Survivorship is defined by the dictionary as the state of being a survivor of life in long-term survivorship (five years or longer) after experiencing a life threatening illness (i.e. cancer). I have come to learn that its meaning is a little bit different than this. The first time my mom, sister, and I did the Susan G. Komen Race for the Cure was in 2009. It was about 3 months after my mom’s breast cancer diagnosis. At the race, my mom did not do any of the special things with the survivors because she said she didn’t feel like a survivor yet. I know now that even though she hadn’t had her surgeries yet, she was a survivor from the day she was diagnosed.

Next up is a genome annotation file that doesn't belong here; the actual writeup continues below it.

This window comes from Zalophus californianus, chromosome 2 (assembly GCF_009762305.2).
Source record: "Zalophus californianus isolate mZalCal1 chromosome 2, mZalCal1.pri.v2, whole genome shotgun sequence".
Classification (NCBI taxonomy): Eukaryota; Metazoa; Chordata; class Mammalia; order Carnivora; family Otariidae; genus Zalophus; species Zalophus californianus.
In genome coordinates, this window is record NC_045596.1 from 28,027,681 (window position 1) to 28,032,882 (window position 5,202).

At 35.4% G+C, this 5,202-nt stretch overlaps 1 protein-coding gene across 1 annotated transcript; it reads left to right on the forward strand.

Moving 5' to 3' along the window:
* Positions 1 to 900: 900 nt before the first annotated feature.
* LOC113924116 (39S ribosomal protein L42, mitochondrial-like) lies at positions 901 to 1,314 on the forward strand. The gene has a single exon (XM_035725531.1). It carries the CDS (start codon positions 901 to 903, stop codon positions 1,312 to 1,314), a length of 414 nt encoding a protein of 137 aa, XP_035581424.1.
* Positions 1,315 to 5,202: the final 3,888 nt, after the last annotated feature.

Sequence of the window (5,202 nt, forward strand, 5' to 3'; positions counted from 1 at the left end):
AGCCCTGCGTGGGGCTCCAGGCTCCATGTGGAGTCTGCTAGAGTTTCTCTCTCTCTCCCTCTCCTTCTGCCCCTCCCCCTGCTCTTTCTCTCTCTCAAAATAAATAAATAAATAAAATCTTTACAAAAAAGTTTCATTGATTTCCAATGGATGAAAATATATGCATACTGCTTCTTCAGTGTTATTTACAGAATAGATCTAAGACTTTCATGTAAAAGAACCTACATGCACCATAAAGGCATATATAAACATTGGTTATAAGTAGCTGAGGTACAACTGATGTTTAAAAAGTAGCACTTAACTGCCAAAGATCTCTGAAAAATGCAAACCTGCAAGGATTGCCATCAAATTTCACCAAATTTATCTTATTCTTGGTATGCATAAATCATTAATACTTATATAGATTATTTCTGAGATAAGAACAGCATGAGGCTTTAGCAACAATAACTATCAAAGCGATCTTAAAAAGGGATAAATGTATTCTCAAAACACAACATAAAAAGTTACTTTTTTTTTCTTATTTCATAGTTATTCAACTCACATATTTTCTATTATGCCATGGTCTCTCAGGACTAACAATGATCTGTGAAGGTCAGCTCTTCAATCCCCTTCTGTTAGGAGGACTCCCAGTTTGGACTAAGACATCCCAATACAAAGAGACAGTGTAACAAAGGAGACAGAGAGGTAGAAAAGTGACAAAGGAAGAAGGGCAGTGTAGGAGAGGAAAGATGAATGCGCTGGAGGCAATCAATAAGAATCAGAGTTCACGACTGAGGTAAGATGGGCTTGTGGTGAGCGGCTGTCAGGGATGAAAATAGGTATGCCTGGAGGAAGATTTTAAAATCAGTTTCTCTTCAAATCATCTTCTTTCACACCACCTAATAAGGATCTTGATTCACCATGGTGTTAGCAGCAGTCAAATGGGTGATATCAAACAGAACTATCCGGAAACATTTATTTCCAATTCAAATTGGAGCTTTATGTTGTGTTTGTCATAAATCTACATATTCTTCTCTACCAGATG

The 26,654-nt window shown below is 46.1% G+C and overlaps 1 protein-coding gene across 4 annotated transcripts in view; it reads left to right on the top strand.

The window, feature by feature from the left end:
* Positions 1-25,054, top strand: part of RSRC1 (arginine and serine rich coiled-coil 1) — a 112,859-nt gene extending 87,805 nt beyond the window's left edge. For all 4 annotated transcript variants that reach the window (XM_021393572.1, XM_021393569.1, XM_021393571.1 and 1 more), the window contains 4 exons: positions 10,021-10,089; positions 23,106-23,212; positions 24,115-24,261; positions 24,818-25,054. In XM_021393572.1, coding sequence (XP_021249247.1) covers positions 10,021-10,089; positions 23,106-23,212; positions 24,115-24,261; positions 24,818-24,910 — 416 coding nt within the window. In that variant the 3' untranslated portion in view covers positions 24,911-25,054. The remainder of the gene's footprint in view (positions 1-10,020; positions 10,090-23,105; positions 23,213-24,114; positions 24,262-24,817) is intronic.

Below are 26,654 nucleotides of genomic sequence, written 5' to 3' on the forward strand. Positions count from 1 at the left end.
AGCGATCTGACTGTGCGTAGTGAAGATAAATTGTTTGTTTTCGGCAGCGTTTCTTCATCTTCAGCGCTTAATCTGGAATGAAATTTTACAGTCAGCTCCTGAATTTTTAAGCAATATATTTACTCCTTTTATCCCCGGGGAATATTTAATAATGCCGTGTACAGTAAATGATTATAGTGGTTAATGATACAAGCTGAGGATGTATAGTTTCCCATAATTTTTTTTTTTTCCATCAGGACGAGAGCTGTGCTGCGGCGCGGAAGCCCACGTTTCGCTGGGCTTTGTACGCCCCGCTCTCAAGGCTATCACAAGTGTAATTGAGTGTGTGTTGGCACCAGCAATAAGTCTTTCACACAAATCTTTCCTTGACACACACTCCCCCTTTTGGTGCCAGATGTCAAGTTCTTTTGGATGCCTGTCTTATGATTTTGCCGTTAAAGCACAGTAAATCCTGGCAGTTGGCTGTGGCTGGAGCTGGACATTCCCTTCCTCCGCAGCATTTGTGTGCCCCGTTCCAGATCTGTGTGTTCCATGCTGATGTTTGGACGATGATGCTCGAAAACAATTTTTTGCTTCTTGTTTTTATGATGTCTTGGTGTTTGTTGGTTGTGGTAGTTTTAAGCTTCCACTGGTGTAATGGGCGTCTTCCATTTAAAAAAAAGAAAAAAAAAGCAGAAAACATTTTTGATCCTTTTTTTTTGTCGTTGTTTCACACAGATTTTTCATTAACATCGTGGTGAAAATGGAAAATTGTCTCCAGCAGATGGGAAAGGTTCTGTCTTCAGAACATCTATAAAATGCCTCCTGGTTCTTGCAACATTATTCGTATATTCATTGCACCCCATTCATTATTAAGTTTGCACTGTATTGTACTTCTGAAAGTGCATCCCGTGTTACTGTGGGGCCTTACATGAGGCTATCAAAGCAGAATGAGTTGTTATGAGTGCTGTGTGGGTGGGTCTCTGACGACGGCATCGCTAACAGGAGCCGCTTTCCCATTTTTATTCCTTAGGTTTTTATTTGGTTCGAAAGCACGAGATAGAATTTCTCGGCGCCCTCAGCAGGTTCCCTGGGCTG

Despite being too humble to take the title of ‘survivor’ at first my mom had an attitude of ‘when can things go back to normal?’ from the beginning. She constantly bugged doctors asking how soon she could go back to work after surgeries. She had that ‘half full’ mentality that kept our family with our heads up despite everything that was going on.
Since the becoming connected with the Ulman Cancer Fund I have learned the importance of instilling this attitude in others. You have to think of yourself as a survivor from day one and never give up hope. I’ve learned survivorship doesn’t happen just after cancer is completely gone from your body- although that is what you are fighting for. You are a survivor is you embrace each day with hope and optimism.
I feel so lucky to be apart of an organization whose mission is to instill hope into young adult. This year, my mom walked as a survivor at the Susan G. Komen race and I am so proud of her.